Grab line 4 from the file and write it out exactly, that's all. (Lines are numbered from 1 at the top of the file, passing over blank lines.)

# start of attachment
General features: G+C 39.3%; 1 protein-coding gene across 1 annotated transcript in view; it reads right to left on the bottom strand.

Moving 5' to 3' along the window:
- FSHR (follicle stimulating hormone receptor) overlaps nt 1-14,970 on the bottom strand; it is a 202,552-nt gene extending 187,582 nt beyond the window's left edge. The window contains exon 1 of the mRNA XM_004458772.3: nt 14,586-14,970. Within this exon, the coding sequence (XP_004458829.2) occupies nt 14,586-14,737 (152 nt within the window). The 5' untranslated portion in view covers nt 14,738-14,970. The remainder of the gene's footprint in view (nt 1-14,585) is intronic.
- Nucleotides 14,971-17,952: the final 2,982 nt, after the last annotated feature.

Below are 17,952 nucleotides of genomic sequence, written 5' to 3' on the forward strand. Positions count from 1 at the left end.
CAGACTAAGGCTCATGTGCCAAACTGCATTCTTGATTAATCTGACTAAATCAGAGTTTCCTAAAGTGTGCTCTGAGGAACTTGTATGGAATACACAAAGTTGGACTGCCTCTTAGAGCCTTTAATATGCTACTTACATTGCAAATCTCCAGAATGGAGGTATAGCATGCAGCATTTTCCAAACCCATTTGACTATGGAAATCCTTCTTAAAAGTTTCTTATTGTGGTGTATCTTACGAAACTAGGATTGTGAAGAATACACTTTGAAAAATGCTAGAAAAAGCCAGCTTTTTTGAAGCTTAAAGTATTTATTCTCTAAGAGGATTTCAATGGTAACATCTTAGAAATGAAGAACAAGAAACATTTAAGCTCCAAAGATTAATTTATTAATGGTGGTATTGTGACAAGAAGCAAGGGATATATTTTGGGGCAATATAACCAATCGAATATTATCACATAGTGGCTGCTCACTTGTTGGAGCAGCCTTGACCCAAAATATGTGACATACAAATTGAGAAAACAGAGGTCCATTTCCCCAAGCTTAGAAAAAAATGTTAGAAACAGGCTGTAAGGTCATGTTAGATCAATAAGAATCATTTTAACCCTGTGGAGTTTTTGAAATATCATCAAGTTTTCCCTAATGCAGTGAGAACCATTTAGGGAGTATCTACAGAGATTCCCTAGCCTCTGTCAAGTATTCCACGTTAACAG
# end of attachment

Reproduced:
- Nucleotides 14,971-17,952: the final 2,982 nt, after the last annotated feature.